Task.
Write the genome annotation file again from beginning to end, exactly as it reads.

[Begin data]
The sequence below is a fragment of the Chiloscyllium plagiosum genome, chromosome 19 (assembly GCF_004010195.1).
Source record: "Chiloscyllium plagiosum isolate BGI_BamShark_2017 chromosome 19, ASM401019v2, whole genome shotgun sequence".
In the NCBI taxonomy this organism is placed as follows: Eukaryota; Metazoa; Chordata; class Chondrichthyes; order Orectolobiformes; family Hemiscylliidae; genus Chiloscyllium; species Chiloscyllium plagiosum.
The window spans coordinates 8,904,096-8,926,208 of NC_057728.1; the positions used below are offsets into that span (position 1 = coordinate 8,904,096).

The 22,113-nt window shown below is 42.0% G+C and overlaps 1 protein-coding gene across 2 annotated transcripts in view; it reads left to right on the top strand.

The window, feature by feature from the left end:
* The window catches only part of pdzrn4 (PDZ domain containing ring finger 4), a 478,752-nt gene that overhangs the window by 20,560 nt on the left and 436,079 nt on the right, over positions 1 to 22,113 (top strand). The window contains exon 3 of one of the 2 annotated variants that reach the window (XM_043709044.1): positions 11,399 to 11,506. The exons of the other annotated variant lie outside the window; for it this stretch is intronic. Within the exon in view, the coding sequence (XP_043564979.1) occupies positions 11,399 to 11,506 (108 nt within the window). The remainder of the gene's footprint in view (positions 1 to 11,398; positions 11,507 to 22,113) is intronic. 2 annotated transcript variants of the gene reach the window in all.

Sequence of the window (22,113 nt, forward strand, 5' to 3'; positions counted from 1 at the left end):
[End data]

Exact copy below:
The sequence below is a fragment of the Chiloscyllium plagiosum genome, chromosome 19 (assembly GCF_004010195.1).
Source record: "Chiloscyllium plagiosum isolate BGI_BamShark_2017 chromosome 19, ASM401019v2, whole genome shotgun sequence".
In the NCBI taxonomy this organism is placed as follows: Eukaryota; Metazoa; Chordata; class Chondrichthyes; order Orectolobiformes; family Hemiscylliidae; genus Chiloscyllium; species Chiloscyllium plagiosum.
The window spans coordinates 8,904,096-8,926,208 of NC_057728.1; the positions used below are offsets into that span (position 1 = coordinate 8,904,096).

The 22,113-nt window shown below is 42.0% G+C and overlaps 1 protein-coding gene across 2 annotated transcripts in view; it reads left to right on the top strand.

The window, feature by feature from the left end:
* The window catches only part of pdzrn4 (PDZ domain containing ring finger 4), a 478,752-nt gene that overhangs the window by 20,560 nt on the left and 436,079 nt on the right, over positions 1 to 22,113 (top strand). The window contains exon 3 of one of the 2 annotated variants that reach the window (XM_043709044.1): positions 11,399 to 11,506. The exons of the other annotated variant lie outside the window; for it this stretch is intronic. Within the exon in view, the coding sequence (XP_043564979.1) occupies positions 11,399 to 11,506 (108 nt within the window). The remainder of the gene's footprint in view (positions 1 to 11,398; positions 11,507 to 22,113) is intronic. 2 annotated transcript variants of the gene reach the window in all.

Sequence of the window (22,113 nt, forward strand, 5' to 3'; positions counted from 1 at the left end):